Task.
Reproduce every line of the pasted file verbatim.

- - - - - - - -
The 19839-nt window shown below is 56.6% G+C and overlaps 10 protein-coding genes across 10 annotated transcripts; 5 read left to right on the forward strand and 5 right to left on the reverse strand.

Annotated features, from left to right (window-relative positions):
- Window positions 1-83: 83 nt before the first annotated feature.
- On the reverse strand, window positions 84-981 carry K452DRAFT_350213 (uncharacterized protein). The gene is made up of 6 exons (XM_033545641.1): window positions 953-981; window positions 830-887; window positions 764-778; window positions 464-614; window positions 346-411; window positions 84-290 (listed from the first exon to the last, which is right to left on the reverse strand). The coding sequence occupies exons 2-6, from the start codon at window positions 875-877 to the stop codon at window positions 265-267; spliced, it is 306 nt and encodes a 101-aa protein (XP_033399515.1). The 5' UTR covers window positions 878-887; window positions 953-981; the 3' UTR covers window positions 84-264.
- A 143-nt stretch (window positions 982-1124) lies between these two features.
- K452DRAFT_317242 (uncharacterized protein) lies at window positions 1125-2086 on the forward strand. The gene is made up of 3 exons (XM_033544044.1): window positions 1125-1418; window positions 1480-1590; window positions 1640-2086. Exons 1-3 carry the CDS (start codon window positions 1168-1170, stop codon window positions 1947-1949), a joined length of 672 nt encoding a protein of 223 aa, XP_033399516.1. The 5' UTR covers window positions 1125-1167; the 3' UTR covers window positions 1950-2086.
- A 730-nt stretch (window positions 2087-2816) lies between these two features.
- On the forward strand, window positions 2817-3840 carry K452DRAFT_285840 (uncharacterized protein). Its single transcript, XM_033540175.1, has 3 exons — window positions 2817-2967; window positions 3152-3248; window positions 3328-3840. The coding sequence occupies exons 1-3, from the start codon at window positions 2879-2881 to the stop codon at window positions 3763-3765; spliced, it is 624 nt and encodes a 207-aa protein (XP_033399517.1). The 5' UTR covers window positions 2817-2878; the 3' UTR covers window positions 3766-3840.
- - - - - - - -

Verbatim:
The 19839-nt window shown below is 56.6% G+C and overlaps 10 protein-coding genes across 10 annotated transcripts; 5 read left to right on the forward strand and 5 right to left on the reverse strand.

Annotated features, from left to right (window-relative positions):
- Window positions 1-83: 83 nt before the first annotated feature.
- On the reverse strand, window positions 84-981 carry K452DRAFT_350213 (uncharacterized protein). The gene is made up of 6 exons (XM_033545641.1): window positions 953-981; window positions 830-887; window positions 764-778; window positions 464-614; window positions 346-411; window positions 84-290 (listed from the first exon to the last, which is right to left on the reverse strand). The coding sequence occupies exons 2-6, from the start codon at window positions 875-877 to the stop codon at window positions 265-267; spliced, it is 306 nt and encodes a 101-aa protein (XP_033399515.1). The 5' UTR covers window positions 878-887; window positions 953-981; the 3' UTR covers window positions 84-264.
- A 143-nt stretch (window positions 982-1124) lies between these two features.
- K452DRAFT_317242 (uncharacterized protein) lies at window positions 1125-2086 on the forward strand. The gene is made up of 3 exons (XM_033544044.1): window positions 1125-1418; window positions 1480-1590; window positions 1640-2086. Exons 1-3 carry the CDS (start codon window positions 1168-1170, stop codon window positions 1947-1949), a joined length of 672 nt encoding a protein of 223 aa, XP_033399516.1. The 5' UTR covers window positions 1125-1167; the 3' UTR covers window positions 1950-2086.
- A 730-nt stretch (window positions 2087-2816) lies between these two features.
- On the forward strand, window positions 2817-3840 carry K452DRAFT_285840 (uncharacterized protein). Its single transcript, XM_033540175.1, has 3 exons — window positions 2817-2967; window positions 3152-3248; window positions 3328-3840. The coding sequence occupies exons 1-3, from the start codon at window positions 2879-2881 to the stop codon at window positions 3763-3765; spliced, it is 624 nt and encodes a 207-aa protein (XP_033399517.1). The 5' UTR covers window positions 2817-2878; the 3' UTR covers window positions 3766-3840.